Uber’s Flying Taxis Could Hit the Skies as Soon as 2020

Uber
Uber

In October 2016, Uber released an outline of the company's plan to have flying taxis ferrying passengers through the skies within a decade. Six months later, at the Uber Elevate Summit in Dallas, Texas held in last month, chief product officer Jeff Holden revealed that the project could be taking off even sooner than that. As Reuters reports, the ride-hailing service hopes to have its vehicles in the air over Dubai and the Dallas-Fort Worth area by 2020.

The vertical takeoff and landing aircrafts (VTOLs) will be able to discreetly travel between rooftop landing pads around the cities. They’ll run on electricity, making them clean, quiet, and cheap. Uber expects fares to start at $1.32 per passenger mile, which falls between the prices for an Uber X ($0.85 per mile) and an Uber XL ($1.35 per mile) in Dallas-Fort Worth.

The company's plan is to eventually make using the service less expensive than owning a car. It also promises to be convenient: According to Uber’s estimates, a two-hour car trip from San Francisco’s Marina to downtown San Jose would take 15 minutes by VTOL. The taxis will be flown by certified human pilots at first, but Uber hopes to eventually replace those pilots with autonomous flying technology.

Construction on the VTOL landing hubs will begin in Dallas in 2018. The company is also working with Dubai to get the craft airborne in time for the city’s World Expo in 2020. If everything goes according to plan, the taxis should be giving commercial rides by 2023.

[h/t Reuters]

Now Ear This: A New App Can Detect a Child's Ear Infection

iStock.com/Techin24
iStock.com/Techin24

Generally speaking, using an internet connection to diagnose a medical condition is rarely recommended. But technology is getting better at outpacing skepticism over handheld devices guiding decisions and suggesting treatment relating to health care. The most recent example is an app that promises to identify one of the key symptoms of ear infections in kids.

The Associated Press reports that researchers at the University of Washington are close to finalizing an app that would allow a parent to assess whether or not their child has an ear infection using their phone, some paper, and some soft noises. A small piece of paper is folded into a funnel shape and inserted into the ear canal to focus the app's sounds (which resemble bird chirps) toward the child’s ear. The app measures sound waves bouncing off the eardrum. If pus or fluid is present, the sound waves will be altered, indicating a possible infection. The parent would then receive a text from the app notifying them of the presence of buildup in the middle ear.

The University of Washington tested the efficacy of the app by evaluating roughly 50 patients scheduled to undergo ear surgery at Seattle Children’s Hospital. The app was able to identify fluid in patients' ears about 85 percent of the time. That’s roughly as well as traditional exams, which involve visual identification as well as specialized acoustic devices.

While the system looks promising, not all cases of fluid in the ear are the result of infections or require medical attention. Parents would need to evaluate other symptoms, such as fever, if they intend to use the app to decide whether or not to seek medical attention. It may prove most beneficial in children with persistent fluid accumulation, a condition that needs to be monitored over the course of months when deciding whether a drain tube needs to be placed. Checking for fluid at home would save both time and money compared to repeated visits to a physician.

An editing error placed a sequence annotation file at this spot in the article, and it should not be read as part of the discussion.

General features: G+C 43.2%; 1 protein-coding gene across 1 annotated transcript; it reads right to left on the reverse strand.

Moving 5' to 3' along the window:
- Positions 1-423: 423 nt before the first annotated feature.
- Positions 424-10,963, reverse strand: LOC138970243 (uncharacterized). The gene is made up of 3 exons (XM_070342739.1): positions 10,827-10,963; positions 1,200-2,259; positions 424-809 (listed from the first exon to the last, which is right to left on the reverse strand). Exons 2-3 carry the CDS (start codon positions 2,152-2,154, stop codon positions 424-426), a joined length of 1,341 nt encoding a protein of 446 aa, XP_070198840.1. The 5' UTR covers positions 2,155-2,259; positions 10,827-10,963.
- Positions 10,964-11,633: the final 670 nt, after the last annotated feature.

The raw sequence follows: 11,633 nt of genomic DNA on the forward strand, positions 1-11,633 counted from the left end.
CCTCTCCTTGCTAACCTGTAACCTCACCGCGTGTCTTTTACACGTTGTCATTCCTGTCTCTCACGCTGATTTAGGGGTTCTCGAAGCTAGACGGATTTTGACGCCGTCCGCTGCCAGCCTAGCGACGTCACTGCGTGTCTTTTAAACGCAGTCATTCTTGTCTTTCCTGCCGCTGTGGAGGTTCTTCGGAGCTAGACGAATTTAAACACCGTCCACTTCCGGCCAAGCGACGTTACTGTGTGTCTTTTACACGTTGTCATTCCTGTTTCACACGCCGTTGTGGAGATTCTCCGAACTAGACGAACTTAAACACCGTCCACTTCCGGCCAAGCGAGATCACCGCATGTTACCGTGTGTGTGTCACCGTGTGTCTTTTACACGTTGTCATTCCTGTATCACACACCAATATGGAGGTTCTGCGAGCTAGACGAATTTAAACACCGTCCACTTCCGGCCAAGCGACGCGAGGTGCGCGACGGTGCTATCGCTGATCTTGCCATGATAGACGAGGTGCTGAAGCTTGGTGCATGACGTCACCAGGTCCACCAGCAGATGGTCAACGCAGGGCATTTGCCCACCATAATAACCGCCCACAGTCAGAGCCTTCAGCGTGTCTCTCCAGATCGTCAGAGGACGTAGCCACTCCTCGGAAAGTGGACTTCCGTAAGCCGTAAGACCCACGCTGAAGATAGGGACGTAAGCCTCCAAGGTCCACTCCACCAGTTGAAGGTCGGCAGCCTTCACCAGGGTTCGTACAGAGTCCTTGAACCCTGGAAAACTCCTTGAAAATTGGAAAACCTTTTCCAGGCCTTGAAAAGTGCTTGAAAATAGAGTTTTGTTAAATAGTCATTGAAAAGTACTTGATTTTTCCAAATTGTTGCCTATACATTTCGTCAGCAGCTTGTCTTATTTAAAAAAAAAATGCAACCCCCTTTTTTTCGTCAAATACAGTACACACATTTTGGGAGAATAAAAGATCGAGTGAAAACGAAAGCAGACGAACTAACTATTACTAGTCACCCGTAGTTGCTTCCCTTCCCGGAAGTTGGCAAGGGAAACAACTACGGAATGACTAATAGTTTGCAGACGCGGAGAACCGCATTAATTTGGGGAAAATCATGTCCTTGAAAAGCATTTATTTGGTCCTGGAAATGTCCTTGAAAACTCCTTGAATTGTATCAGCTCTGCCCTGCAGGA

The app does not yet have Food and Drug Administration (FDA) approval and there is no timetable for when it might be commercially available. If it passes muster, it would join a number of FDA-approved “smart” medical diagnostic tools, including the AliveKor CardiaBand for the Apple Watch, which conducts EKG monitoring for heart irregularities.

[h/t WGRZ]

Uber Passengers Can Now Shush Their Drivers with a Mute Button

Spencer Platt, Getty Images
Spencer Platt, Getty Images

Even friendly and sociable people don't always feel like talking, especially if it's late, they're sad, or they're in the middle of an arduous trip. For customers of the ride-sharing service app Uber, there's now a way to terminate conversation with drivers. You simply push a button on your phone and request they stop talking.

This slightly dystopian feature is part of Uber Black, the app's premium interface for people looking for a ride in a luxury vehicle and drivers with top satisfaction ratings. If a passenger isn't in the mood for chatting, hitting "quiet preferred" on the app will notify the driver to stop speaking. They can also opt for "happy to chat" if they care to engage in conversation. It's part of a bundle of features that also allows users to ask for help with their luggage, request more time to get to the vehicle, or adjust the temperature inside the car.

The button is an attempt by Uber to address some of the ambiguity surrounding the relationship between driver and passenger for the service, which allows both parties to rate the other on the overall experience. Some passengers have felt that being uninterested in speaking to their driver might lead to a lower score.

The quiet button might eventually be rolled out to encompass all of Uber's platforms. If the idea of a human mute button is uncomfortable, passengers can also choose "no preference" and let conversation—or the lack of it—takes its natural course.

[h/t Vox]

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